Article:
It is a fact of life that relationships break down. When they do disputes often emerge as a couple attempt to address the emotional and financial consequences of that break down.
It is increasingly accepted that the family court is often not the best place for couples to resolve their differences. Many couples do not want to risk key decisions about their family and future being made by a complete stranger nor do they want to have a court dictate the speed at which those issues can be resolved.
What is collaborative practice?
This approach allows a couple to work with specially trained collaborative lawyers in a series of face to face, four way meetings. A couple can decide their own agenda, feel in control of the process and have a direct hand in negotiating an outcome with which they feel comfortable.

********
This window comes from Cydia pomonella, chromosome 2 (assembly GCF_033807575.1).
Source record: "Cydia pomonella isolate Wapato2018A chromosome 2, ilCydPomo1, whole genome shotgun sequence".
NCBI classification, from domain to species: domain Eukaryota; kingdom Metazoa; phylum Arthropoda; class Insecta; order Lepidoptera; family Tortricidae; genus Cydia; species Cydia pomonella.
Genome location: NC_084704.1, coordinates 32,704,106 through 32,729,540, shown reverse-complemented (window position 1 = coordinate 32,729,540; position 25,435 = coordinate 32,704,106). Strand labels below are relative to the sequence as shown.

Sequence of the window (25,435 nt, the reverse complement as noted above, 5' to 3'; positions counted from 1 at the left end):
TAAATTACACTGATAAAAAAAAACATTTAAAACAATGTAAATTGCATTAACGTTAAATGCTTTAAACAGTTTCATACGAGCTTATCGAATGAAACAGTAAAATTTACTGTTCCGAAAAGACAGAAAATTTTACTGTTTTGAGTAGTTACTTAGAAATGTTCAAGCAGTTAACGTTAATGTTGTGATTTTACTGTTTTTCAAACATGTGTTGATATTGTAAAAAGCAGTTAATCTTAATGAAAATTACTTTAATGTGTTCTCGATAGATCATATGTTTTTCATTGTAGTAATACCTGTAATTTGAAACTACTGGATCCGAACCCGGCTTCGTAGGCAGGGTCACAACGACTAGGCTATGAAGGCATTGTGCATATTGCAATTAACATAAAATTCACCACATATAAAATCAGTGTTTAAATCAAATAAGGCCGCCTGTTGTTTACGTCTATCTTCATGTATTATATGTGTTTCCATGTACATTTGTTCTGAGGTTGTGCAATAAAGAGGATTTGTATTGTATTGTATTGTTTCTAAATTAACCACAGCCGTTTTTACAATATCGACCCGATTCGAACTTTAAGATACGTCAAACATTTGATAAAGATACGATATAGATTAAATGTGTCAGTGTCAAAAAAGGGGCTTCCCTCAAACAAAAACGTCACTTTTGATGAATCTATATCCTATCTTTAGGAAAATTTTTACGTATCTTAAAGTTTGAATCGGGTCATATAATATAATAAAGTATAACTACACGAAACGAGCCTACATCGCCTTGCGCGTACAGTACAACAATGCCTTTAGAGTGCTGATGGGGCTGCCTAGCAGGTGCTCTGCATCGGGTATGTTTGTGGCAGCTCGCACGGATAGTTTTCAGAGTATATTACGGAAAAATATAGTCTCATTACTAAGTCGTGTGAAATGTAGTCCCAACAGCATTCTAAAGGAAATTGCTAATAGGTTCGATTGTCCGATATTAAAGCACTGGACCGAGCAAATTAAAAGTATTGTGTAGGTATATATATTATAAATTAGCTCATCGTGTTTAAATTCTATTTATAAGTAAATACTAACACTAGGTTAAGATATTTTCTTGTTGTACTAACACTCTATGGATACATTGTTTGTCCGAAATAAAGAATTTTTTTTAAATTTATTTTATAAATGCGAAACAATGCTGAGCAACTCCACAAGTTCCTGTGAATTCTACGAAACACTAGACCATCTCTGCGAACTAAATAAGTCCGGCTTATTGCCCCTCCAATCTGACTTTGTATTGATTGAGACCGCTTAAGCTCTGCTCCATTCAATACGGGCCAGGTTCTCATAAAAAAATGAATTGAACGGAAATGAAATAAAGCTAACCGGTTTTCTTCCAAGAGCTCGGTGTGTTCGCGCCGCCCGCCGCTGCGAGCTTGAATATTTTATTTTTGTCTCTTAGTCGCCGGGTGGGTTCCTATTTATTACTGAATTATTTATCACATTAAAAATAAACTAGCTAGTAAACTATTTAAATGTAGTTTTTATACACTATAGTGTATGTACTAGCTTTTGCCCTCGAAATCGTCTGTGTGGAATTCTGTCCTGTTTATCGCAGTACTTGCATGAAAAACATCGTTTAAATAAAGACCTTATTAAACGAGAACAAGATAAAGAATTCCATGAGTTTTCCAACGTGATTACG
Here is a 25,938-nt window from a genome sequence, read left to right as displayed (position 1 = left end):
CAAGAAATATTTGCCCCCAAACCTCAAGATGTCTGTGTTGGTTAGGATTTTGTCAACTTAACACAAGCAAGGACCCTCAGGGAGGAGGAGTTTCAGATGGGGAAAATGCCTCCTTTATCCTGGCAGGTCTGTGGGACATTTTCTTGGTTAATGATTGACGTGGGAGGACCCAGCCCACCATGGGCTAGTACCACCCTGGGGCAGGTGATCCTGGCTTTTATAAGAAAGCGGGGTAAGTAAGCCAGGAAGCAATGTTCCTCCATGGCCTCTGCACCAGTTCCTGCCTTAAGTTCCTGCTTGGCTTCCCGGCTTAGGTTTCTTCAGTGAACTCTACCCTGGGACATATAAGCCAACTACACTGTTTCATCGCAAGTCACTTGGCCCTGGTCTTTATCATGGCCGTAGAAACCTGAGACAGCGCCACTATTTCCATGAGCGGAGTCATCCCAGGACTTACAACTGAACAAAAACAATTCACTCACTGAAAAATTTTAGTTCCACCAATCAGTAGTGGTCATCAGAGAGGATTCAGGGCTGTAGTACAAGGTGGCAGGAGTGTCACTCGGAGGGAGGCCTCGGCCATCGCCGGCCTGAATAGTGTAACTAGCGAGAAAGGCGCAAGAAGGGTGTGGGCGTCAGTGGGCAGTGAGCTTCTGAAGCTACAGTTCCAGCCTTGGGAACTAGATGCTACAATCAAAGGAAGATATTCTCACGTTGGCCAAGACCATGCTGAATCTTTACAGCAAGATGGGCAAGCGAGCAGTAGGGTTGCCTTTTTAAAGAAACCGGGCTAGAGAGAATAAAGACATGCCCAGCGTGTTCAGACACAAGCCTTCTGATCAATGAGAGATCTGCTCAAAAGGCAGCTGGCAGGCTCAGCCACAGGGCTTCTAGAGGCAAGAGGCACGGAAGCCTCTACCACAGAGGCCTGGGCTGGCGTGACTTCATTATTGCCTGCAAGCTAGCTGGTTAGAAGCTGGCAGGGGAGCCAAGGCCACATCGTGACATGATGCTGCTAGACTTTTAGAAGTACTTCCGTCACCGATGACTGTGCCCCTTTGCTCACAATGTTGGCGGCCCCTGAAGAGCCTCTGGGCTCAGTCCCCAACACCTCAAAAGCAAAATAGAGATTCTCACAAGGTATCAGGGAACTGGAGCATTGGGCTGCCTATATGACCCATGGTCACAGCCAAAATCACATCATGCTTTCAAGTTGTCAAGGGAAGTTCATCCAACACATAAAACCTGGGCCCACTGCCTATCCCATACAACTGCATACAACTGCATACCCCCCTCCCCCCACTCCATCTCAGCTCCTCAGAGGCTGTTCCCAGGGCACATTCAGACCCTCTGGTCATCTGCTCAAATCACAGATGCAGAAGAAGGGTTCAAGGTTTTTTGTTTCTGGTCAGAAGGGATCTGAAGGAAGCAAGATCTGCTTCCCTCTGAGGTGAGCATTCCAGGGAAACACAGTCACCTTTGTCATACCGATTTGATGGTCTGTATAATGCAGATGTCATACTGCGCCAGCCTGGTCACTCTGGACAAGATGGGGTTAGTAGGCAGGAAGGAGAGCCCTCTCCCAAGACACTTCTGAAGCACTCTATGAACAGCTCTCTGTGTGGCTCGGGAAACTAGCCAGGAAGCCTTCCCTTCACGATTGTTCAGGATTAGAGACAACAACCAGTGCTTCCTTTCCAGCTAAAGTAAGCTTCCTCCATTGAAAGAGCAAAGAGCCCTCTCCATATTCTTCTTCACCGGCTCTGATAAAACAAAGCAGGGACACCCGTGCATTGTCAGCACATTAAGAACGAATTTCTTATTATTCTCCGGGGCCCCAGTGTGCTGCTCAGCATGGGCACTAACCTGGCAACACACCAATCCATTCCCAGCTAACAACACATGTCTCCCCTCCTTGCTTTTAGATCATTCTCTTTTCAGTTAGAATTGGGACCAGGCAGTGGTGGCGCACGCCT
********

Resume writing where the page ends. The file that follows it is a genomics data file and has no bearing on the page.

The collaborative contract
The couple and their lawyers enter into an agreement which disqualifies the collaborative lawyers from representing them in court if the process is unsuccessful. If court proceedings are issued the couple must be represented by new lawyers. This ensures that those involved in the collaborative process have an equal stake in resolving the couples’ issues.
The couple also agree to behave respectfully towards and to co-operate with each other, and the process. This approach can help maintain cordial relations even after separation, something which is of particular importance to those with children.
Similarities and differences from the conventional court based approach
- In common with the conventional approach, a couple will each have to provide full and frank disclosure of their financial position so that negotiations can be honest and open.
- Experts who are familiar with the collaborative process can be instructed to assist the process, for example to value properties or other assets.
- In contrast to the court based system the collaborative lawyers do not act solely as advocates for their respective clients but can apply their expertise for the benefit of both parties.